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Public fed false promise over the 'ownership' of Ground Zero scheme

editorial

Is Daniel Libeskind being sidelined from the World Trade Center? It is a familiar tale. The excitement of a highprofile competition win, followed by the tortuous process of determining the exact status of the winning project and the precise nature of the obligations between architect and client. Studio Libeskind insists that there is no confusion.Which may be a tactical means of ensuring the client's continuing goodwill, or may indeed be true. In which case, the stakeholders in the project are happy and there is nothing more to be said. Except that in this instance the notion of 'ownership' is decidedly blurred.

The Port Authority of New York and New Jersey and the Lower Manhattan Development Corporation have carried off the masterstroke of using a high-profile competition, imbuing the project with ever more psychological and patriotic significance and ensuring that the entire country is gunning for the project's eventual success.Which also means that everybody feels that they have the right to be aggrieved if what gets built differs in any way from what they think they have been promised. And they know what they've been promised because they've seen it in the papers - Libeskind may be perfectly clear about the fact that aspects of the project were always 'up for discussion', but the public is not so sure.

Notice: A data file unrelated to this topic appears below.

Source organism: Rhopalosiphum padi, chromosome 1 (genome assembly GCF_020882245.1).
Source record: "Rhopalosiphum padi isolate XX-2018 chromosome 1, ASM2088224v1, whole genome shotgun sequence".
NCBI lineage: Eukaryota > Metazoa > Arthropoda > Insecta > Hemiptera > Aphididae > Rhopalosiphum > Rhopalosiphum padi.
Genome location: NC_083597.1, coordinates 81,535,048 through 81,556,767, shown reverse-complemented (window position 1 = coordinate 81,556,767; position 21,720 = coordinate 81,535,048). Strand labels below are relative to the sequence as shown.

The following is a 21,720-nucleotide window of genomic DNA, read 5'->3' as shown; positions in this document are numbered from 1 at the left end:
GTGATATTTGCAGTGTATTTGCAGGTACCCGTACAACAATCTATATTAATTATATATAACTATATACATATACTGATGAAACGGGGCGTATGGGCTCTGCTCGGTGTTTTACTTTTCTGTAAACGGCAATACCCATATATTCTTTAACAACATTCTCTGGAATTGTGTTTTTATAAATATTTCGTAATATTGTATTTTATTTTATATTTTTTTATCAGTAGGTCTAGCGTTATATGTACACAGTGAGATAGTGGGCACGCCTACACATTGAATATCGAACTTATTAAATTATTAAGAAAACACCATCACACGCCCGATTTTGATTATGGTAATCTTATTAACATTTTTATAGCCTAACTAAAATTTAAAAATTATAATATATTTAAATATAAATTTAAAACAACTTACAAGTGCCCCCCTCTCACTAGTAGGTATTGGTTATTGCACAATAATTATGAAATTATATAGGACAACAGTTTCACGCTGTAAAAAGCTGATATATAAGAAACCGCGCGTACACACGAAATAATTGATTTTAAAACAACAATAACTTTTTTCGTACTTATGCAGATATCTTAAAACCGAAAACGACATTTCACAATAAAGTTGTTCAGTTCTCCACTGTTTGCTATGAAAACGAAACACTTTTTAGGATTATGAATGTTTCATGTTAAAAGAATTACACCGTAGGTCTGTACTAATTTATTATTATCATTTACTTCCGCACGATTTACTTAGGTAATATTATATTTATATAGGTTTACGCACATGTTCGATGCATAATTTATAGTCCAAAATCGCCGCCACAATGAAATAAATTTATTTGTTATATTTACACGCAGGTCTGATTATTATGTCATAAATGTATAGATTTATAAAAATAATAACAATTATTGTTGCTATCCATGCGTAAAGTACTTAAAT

It is easy to see why the competition seemed like a good idea at the time. The competition process is a timehonoured means of side-stepping political indecision. It gave the illusion of transparency; it nods to democracy; it suggests that the matter is being taken seriously; and, fundamentally, it plays for time.

Decisions can be delayed, but cannot be put off for ever.What began as a quick-fix show of bravado to buy political support is likely to compromise any attempts to progress the scheme, or at least to alienate support. The site's lessee and developer Larry Silverstein's insistence that 'the developer will decide everything about the design'would not be contentious were it not for the widely held misapprehension that such decisions had been ceded to 'the people'. As it is, it smacks of bullying and betrayal.

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